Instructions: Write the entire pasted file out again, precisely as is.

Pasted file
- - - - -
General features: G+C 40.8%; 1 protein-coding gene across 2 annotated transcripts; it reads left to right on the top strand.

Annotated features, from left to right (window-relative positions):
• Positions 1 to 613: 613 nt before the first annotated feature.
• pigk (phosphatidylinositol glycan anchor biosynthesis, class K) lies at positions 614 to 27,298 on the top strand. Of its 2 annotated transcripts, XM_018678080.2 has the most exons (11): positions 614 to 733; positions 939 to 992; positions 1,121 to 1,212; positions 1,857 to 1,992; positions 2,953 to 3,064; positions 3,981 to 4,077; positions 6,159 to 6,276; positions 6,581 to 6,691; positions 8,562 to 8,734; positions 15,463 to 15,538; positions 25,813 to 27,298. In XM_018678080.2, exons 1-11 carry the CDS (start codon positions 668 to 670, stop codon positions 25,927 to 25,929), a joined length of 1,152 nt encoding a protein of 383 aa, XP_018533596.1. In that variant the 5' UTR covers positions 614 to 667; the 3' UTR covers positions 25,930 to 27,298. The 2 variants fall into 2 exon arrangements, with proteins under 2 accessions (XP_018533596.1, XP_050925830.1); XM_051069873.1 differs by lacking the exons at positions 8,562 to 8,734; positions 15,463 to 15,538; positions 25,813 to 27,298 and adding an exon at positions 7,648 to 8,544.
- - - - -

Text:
General features: G+C 40.8%; 1 protein-coding gene across 2 annotated transcripts; it reads left to right on the top strand.

Annotated features, from left to right (window-relative positions):
• Positions 1 to 613: 613 nt before the first annotated feature.
• pigk (phosphatidylinositol glycan anchor biosynthesis, class K) lies at positions 614 to 27,298 on the top strand. Of its 2 annotated transcripts, XM_018678080.2 has the most exons (11): positions 614 to 733; positions 939 to 992; positions 1,121 to 1,212; positions 1,857 to 1,992; positions 2,953 to 3,064; positions 3,981 to 4,077; positions 6,159 to 6,276; positions 6,581 to 6,691; positions 8,562 to 8,734; positions 15,463 to 15,538; positions 25,813 to 27,298. In XM_018678080.2, exons 1-11 carry the CDS (start codon positions 668 to 670, stop codon positions 25,927 to 25,929), a joined length of 1,152 nt encoding a protein of 383 aa, XP_018533596.1. In that variant the 5' UTR covers positions 614 to 667; the 3' UTR covers positions 25,930 to 27,298. The 2 variants fall into 2 exon arrangements, with proteins under 2 accessions (XP_018533596.1, XP_050925830.1); XM_051069873.1 differs by lacking the exons at positions 8,562 to 8,734; positions 15,463 to 15,538; positions 25,813 to 27,298 and adding an exon at positions 7,648 to 8,544.